Butter coffee: Does Bulletproof Coffee taste good?

Should You Put Butter in Your Coffee?

Should You Put Butter in Your Coffee?

Brow Beat
Slate's Culture Blog
Sept. 9 2014 9:03 AM

Should You Put Butter in Your Coffee?

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Butter.

Anna Sedneva via Shutterstock

I don’t know precisely when I first heard about putting butter in coffee. It’s a practice that’s fluttered around the edge of my consciousness for several months at least, its connotations vaguely Atkins-y, vaguely hippie-ish, vaguely hedonistic. It didn’t seem unappealing, necessarily—butter is delicious, and coffee is necessary, so why not?—but I was pretty happy with my normal routine of dosing my coffee with a splash of milk.

L.V. Anderson L.V. Anderson

L.V. Anderson is a Slate associate editor. 

Then, a couple of weeks ago, a colleague sent an email to Slate’s staff with the subject line, “people are putting butter in coffee?” (The body of the message, in its entirety: “This appears to be a thing?”) The email unleashed a torrent of half-baked notions about this custom. “It’s for hangovers,” declared a video producer. “I thought it was a tech community thing?” replied an executive assistant. “I thought it was a weight/Paleo thing,” suggested a Supreme Court reporter. Everyone had heard of it, it seemed, but no one knew what it meant.

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This conversation left me intrigued enough to want to try it, so the next morning, I gingerly scooped a teaspoonful of butter into a mug of coffee and stirred until it melted. Floating on the coffee’s surface, the melted butter was iridescent, resembling a miniature puddle of gasoline. I raised the mug to my lips—it smelled strongly of butter—and took a sip. It tasted mostly like black coffee, with a greasy aftertaste. It made the inside of my mouth feel weirdly silky and lubricated. I was, on the whole, repulsed.

Was buttered coffee always this gross, or had I just done it wrong? My lips still oily, I did a little reading up on “Bulletproof Coffee,” the phrase trademarked by professional “biohacker”/megalomaniac Dave Asprey to describe his special recipe: coffee (“the lowest toxin, highest performance coffee there is”), “Brain Octane” oil, and grass-fed butter. Asprey claims that Bulletproof Coffee “has a massive impact on cognitive function” and “will keep you satisfied with level energy for 6 hours if you need it, and because I’m having it for breakfast, I’m programming my body to burn fat for energy all day long!” I assumed that this was, like nearly all fat-burning claims, bogus. But I learned from Asprey’s website that butter coffee connoisseurs mix their coffee and butter in a blender in order to emulsify it, turning it into something like a coffee hollandaise, with a more consistently creamy texture than the oil slick I’d drunk that morning.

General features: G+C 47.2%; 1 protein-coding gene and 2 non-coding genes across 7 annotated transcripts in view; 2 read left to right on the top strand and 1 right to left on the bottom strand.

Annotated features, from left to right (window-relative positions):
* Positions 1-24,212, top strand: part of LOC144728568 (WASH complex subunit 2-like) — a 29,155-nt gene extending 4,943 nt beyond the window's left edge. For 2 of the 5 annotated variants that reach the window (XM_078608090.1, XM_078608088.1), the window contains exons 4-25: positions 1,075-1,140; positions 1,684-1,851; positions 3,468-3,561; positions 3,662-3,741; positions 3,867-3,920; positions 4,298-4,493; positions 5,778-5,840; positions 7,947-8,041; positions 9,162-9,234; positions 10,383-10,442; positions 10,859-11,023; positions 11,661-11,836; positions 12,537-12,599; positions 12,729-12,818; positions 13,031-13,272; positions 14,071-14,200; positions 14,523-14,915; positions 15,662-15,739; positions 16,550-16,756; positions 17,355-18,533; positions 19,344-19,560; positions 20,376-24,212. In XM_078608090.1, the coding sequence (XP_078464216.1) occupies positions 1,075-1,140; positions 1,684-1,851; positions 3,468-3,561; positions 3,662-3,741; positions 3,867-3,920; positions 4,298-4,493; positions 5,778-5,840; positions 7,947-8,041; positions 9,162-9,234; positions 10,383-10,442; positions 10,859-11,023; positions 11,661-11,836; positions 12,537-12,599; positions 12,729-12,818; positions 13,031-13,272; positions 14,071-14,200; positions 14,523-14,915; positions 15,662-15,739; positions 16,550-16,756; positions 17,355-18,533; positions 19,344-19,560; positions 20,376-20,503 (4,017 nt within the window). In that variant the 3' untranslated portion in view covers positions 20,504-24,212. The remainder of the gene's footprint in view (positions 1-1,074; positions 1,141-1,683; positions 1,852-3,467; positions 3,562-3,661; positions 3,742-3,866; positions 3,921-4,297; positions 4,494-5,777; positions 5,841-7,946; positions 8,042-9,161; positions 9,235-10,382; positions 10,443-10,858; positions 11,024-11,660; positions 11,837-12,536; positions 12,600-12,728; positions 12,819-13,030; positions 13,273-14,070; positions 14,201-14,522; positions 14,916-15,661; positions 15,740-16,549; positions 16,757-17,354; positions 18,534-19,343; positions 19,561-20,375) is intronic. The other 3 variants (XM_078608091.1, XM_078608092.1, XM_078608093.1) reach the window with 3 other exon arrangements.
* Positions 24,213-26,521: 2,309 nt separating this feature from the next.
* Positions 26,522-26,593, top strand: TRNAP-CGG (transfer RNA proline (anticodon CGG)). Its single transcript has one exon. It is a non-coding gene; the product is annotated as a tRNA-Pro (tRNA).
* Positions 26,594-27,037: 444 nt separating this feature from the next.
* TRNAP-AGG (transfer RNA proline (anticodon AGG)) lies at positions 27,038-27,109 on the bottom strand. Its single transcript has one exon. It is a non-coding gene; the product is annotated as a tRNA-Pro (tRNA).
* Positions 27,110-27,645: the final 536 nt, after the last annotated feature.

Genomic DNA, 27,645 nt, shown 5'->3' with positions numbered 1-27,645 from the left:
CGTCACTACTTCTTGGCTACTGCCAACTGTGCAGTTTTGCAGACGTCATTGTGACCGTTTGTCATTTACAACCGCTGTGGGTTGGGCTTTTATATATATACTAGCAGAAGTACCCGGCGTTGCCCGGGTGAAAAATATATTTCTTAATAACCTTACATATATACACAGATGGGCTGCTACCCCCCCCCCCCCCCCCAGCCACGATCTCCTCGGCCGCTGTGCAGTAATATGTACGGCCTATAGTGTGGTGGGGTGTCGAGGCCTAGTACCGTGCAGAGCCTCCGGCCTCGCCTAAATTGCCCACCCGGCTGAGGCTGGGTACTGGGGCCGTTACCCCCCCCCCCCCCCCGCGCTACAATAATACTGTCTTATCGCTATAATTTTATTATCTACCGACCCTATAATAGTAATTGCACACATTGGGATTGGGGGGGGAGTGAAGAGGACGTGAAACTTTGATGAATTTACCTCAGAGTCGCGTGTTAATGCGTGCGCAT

The next day, I had to box up all my belongings to move out of the apartment I’d been in for more than five years, which meant I really could have benefited from “level energy for 6 hours.” So I gave butter coffee another try, adding a little coconut oil and vanilla extract to improve the flavor (tips I’d learned from a blog called Wellness Mama), and shaking the concoction vigorously in a lidded travel mug in an attempt to emulsify it. (My blender had already been packed up.) At first, this coffee indeed had a better texture than the previous day’s: It was frothier, with melted butter globules distributed evenly in every sip. But soon the coffee and fat separated out again, and I confronted a disturbingly shiny surface every time I brought the mug to my face. Flavor wise, the coconut oil and vanilla did not accomplish much—it was still difficult to swallow, and there was a split second after each gulp in which I feared my gag reflex would send the buttery coffee back up again. But I eventually got the entire mug down.

Did this coffee give me superhuman energy and focus? It did not. I bumbled around my apartment all day feeling frazzled and incompetent. It’s possible that things would have gone worse without the butter, but I suspect the butter made no difference whatsoever.

I will grant buttered coffee proponents two things: First, butter has been falsely maligned as an unhealthy food, and it can certainly be part of a healthy diet, as recent studies have shown. Second, grass-fed dairy products are superior to conventional dairy products, both in terms of salubriousness (they contain more omega-3s) and taste. If you enjoy mixing your coffee with grass-fed butter, don’t let me stop you! I, however, will continue using grass-fed milk.